Family ties take new shapes in a prosperous China
Pang Rongchang was ready to join Mao Zedong's revolutionary army in the late 1940s. But before he left his Hubei town, his father did what generations of men did for their sons: secured a wife for him. There was no discussion. The bride was hand-carried to the groom's doorstep from the next village; the marriage was that day. The two had never met before - then lived 50-plus years together.Skip to next paragraph
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By contrast, Pang's son, Liping, married, divorced, then fell in love with Wang Zhe, who works at a Japanese joint venture. They met at Ditan Park by the gate, set up by three layers of friends. She saw Liping was "a good one." It started raining, they went inside for tea, and it became a second marriage for them both.
The cultural distance traveled in a single generation - from marriage by a father's dictate to a second marriage by choice - points to profound changes in China's family life. The venerable patriarchy, where four generations sit at a dumpling-laden dinner table overseen by the elder male, is disappearing - and along with it, a tradition that has ensured stability for thousands of years.
Now a diverse range of family types is found in urban China, altering the old social order in the world's fastest rising power. To a Western eye, the family types seem common. But they are very new here: single-parent families, double-income families with no kids, "singles" by choice, cohabitating couples, and second marriages. Gays and lesbians are more tolerated, though they are not recognized. The most common emerging type is the "nuclear family," husband, wife, and child living apart from elders.
"The numbers of all types of new families are on the increase," says Shen Chong Lin, a family sociology pioneer in Beijing. "Before we didn't really see them, they weren't noticed. Now they are. Family used to be part of the means of production. Marriage was a social decision. Now it is an individual decision. Family is a hot topic. Every Chinese is an expert on family now."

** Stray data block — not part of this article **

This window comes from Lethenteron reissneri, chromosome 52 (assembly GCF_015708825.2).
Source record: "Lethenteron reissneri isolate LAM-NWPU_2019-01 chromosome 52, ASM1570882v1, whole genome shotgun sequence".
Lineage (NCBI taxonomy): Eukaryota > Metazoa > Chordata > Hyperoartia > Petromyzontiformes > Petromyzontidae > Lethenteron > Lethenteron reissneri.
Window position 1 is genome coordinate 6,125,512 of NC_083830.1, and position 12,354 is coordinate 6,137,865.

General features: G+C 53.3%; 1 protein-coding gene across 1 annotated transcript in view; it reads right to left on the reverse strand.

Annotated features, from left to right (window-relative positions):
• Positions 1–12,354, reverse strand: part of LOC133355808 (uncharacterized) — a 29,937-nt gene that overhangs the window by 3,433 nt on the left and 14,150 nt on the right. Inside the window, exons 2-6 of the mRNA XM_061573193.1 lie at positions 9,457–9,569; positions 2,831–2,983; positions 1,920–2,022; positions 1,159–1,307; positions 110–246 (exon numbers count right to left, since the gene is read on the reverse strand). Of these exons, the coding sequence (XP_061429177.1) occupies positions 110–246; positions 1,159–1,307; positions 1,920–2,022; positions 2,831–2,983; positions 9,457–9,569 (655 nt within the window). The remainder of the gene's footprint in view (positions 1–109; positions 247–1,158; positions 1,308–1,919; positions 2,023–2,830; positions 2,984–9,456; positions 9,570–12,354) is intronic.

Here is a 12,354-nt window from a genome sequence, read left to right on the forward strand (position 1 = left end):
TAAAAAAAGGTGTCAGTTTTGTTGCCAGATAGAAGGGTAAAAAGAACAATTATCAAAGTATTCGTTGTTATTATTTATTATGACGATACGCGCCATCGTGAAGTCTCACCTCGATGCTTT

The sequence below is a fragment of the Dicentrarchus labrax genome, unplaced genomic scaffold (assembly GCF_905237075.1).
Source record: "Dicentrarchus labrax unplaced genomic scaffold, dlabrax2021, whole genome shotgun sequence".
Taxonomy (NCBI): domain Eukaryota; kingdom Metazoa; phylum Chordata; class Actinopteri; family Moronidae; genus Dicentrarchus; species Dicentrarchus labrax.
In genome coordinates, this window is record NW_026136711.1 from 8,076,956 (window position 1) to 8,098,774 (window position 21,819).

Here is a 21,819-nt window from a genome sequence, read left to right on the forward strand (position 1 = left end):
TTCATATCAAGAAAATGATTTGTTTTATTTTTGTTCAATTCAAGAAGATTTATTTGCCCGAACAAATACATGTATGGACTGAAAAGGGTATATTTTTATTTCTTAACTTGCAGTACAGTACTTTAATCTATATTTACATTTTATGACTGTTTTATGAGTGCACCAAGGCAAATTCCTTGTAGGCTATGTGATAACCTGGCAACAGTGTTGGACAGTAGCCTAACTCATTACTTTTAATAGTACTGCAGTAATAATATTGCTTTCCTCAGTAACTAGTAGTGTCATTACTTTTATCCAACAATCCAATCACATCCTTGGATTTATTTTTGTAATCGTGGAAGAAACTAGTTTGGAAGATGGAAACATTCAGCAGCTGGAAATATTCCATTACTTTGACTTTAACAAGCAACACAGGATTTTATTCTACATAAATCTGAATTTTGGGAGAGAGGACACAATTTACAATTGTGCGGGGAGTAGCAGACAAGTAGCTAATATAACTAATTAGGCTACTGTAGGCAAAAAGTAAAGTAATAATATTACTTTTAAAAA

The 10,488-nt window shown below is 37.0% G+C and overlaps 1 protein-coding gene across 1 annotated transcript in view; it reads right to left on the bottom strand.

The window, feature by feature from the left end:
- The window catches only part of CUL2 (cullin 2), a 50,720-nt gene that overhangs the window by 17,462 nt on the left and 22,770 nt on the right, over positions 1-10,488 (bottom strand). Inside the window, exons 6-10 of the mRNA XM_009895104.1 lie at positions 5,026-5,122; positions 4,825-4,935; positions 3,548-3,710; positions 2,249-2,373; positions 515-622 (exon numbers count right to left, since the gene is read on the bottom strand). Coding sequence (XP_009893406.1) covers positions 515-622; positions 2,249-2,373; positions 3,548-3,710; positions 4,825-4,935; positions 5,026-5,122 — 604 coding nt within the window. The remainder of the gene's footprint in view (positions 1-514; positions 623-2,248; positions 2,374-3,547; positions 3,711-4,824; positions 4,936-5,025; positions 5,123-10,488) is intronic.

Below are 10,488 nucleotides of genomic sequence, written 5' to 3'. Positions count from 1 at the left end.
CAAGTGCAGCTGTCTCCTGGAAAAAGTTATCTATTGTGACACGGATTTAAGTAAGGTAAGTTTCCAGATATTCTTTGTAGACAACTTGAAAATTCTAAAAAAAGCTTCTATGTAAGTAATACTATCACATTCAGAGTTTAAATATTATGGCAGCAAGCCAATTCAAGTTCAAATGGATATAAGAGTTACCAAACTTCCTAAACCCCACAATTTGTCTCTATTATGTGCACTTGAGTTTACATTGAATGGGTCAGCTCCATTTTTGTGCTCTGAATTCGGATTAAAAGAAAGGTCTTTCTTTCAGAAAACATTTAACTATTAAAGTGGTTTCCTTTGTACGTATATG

For centuries one family type existed here: patriarchy. The wife went to live with the husband's family. Family was a male hierarchy, practical, based on need. It offered food, shelter, status, regeneration.
After 1949 the family was turned toward nation-building, and it served the state. But despite dramatic laws making husbands and wives equal in theory, the basic family structure survived. Two things changed that: the "one child policy" and Deng Xiaoping's epic liberalizing in 1979.
From then on everything accelerated, including the state's withdrawal from people's family lives and an end to the patriarchal structure.
"You can barely find a patriarchal family in the city now," says Li Yinhe, a leading family sociologist in China. "Sixty percent of Beijing families are nuclear, run by husband and wife. In Chinese tradition, you need a male heir to carry on the name. You bear children until there is a son; it is extremely important for identity. Yet now 50 percent have no son, and many don't worry about it."
China is now 15 years into an economic "miracle" made possible by the combination of endless cheap labor, a colossus of east coast factories, and by a national capacity for organization and adaptability. The ability to earn enough to buy a car and apartment in the city has created new alternatives and expectations. Many younger Chinese talk about education, travel abroad, fulfillment, and spirituality - as well as work. Families in the city are now accommodating a culture of cellphones, a drying up of the number of aunts and uncles in the family, and acceptance of divorce.